[Correction: An earlier headline referred to a "NY Judge." Judge Collyer is actually based in Washington D.C. and the headline is now corrected.]

U.S. District Judge Rosemary Collyer slapped down allegations from the New York attorney general that Wells Fargo violated the National Mortgage Settlement of 2012.

In a stinging rebuke to New York's top attorney, Eric Schneiderman, Collyer said that the settlement "does not require absolute perfection in loan servicing."

“Even so, because NYAG’s allegations of noncompliance are so insubstantial, NYAG has failed to allege breach of the Consent Judgment,” she wrote.

Collyer wrote that the New York AG’s office alleged that Wells Fargo failed to comply with the NMS standards in 97 out of the roughly 450,000 loans that Wells Fargo services in the state of New York.

The judge really took umbrage at the small potatoes and Schneiderman’s hyperbole.

“This amounts to less than .022% of the New York loans serviced by Wells Fargo,” she wrote. “Despite this small number, (the New York Attorney General) alleges that Wells Fargo repeatedly failed to comply with these Loan Modification Timeline Requirements, subjecting numerous New York homeowners to ‘Kafkaesque delays and obstructions in the loan modification process.’”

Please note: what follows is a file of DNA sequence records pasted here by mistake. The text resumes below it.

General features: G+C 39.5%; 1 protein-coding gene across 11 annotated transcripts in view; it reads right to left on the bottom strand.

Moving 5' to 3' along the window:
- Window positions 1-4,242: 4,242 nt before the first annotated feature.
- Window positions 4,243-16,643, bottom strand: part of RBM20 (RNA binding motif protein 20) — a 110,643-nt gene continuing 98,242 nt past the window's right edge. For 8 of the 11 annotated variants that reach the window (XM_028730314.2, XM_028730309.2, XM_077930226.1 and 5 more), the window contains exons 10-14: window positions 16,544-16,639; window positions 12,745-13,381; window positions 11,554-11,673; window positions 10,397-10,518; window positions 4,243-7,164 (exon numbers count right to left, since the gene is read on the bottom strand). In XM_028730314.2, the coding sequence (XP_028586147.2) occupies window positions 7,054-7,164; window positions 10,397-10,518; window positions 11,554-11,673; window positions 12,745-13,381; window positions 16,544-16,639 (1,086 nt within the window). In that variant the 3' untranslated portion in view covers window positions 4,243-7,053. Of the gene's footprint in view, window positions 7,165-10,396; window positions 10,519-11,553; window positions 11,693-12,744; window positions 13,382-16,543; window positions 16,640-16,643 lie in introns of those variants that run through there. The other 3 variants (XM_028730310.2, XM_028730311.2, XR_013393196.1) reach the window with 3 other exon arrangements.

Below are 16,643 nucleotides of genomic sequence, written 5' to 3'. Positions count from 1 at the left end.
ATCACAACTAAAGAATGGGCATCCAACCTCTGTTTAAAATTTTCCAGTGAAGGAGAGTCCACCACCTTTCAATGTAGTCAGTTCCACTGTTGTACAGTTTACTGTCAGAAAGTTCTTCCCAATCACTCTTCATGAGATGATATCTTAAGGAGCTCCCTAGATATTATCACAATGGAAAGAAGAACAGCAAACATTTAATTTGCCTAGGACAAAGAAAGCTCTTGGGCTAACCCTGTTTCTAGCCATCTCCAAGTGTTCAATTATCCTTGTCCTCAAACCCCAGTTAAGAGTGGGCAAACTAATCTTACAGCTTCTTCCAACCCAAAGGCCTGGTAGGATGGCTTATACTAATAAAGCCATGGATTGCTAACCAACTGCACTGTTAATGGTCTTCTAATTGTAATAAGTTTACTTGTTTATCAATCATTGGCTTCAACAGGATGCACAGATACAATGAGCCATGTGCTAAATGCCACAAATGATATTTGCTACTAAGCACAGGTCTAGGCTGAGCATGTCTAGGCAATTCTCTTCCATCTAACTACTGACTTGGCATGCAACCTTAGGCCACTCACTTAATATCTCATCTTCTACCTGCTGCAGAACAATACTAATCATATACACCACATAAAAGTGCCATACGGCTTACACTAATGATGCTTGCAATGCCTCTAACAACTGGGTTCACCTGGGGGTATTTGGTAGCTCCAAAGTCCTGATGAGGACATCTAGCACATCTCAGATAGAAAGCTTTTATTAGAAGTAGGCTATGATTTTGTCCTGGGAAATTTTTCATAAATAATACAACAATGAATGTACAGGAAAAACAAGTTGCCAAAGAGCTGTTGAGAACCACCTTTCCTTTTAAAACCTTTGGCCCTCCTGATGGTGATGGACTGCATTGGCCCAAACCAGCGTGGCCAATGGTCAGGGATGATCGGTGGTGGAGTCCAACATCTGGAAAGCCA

She said that if allowed the motion to enforce to go forward, it would bring a ton of frivolous lawsuits.

“To permit (the New York Attorney General) to enforce failures to comply with the Servicing Standards that are so insubstantial would open the floodgates to lawsuits, running afoul of the core purpose of the Consent Judgment––to resolve problems in the mortgage industry with monitoring and compliance and without litigation. No Party, and certainly not this Court, envisioned penny-ante enforcement actions regarding compliance with the Consent Judgment,” Collyer ruled “For this reason, and to protect the Court’s ability to manage its docket efficiently, (the New York Attorney General’s) Motion to Enforce Consent Judgment will be denied for failure to allege a breach of contact.”

The full opinion can be read here.